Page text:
I’ve had the pleasure of sailing with some great people, many of whom are women. In this month’s ‘Corner’, Coop writes about The Magenta Project’s mission of exposing more women to top-level sailing and increasing the number of women sailing professionally. There are several females sailing out of my homeport of Black Rock Harbor in Bridgeport, Connecticut – none of them professional, but all of them great. I’m certain that Coop also knows many outstanding female sailors, and he and I concur that the most talented and ambitious – particularly here in the USA – deserve more abundant opportunities to become pros. Many of the sailing women I know could, given the chance, compete at the highest levels of the sport.

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Letter: The persona of the Finn

Coop’s Corner in the September issue made my day. It was about one of my favorite boats. I picked up an old Vanguard Finn some years back. Over the years I made most of the worthwhile upgrades to it, all increasing the pleasure of sailing it. The Finn is just an awesome little boat that gets a lot of ‘bad’ press.

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Letter: Steering the right course

Steering the right course

Thank you so much for the very nice article on Paul and the new award [“New Sportsmanship Award Honors Paul Risseeuw”]. I think the award will go a long way to steer junior sailors in the right direction for all sports and life in general.

Mary Risseeuw, Ivoryton, CT

Mary – We are honored to have known Paul, and have fond memories of the stories he shared during the interview for our ‘On Watch’ article about him.

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Letter: A guiding hand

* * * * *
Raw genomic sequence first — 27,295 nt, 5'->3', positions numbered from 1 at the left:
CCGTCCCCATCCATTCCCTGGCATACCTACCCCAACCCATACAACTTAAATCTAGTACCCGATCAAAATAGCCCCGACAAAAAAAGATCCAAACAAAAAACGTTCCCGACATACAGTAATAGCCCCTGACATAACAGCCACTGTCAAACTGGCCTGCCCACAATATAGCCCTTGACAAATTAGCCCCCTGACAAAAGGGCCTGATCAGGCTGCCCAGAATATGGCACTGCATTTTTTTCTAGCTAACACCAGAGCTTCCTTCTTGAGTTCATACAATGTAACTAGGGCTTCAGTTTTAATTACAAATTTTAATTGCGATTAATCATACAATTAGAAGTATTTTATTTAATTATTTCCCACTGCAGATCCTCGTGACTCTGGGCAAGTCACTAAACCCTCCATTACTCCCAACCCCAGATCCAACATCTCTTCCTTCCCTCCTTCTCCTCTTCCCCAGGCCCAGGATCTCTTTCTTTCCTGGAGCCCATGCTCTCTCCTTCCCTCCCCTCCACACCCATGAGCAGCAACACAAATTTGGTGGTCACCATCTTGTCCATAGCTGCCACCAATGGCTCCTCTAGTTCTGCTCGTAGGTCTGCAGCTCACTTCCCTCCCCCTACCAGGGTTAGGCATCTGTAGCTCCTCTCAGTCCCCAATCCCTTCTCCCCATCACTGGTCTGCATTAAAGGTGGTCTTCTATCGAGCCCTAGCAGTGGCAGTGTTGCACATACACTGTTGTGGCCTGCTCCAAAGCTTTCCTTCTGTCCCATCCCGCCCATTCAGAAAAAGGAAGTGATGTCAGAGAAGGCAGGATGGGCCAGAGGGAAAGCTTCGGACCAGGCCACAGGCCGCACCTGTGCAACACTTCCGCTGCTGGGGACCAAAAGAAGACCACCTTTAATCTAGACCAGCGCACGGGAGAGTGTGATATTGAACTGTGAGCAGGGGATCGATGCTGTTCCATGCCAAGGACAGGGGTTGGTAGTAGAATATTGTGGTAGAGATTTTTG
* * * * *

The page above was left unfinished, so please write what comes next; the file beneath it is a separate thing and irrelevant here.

A guiding hand

Rick Bannerot photo essayWhile I was glancing through the September issue, I happened upon the article “A Skipper is Born.” I was really struck by the photos. They were so sharp and colorful, but most importantly they really captured great expressions.

Good job to Rick Bannerot.

Bill Wagner, Huntington, NY

© Rick Bannerot

Bill – We at WindCheck are fortunate to have many superb photographers among our regular contributors, and Rick is certainly one of the best. Likewise, the young sailors at Stamford Yacht Club are lucky to have excellent instructors like Julia Wilson.

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Letter: Adopt a Crew!

I like the idea of mentoring [“Sailors Growing Sailors” by Molly Mulhern;], and have a suggestion with a slightly different twist. As we age and tasks aboard our boat become more taxing, I would like to start a program called “Adopt a Crew.” We, as boat owners, would share our knowledge and our boat with someone younger in exchange for crew duties. It would be a win-win arrangement. Is anyone aware of such a program in the Long Island Sound area?

Eileen Hawe, via email

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Letter: Joy of the Open Sea

letter high noon bermudaThe 2016 Newport to Bermuda Race has been a summer highlight, and I had the pleasure of following the race with special interest for all the participating junior sailors, especially the Young American Junior Big Boat Sailing Team from American Yacht Club. [“The Newport Bermuda Race Aboard High Noon” by Carina Becker appeared in our August issue]

© Barry Pickthall/PPL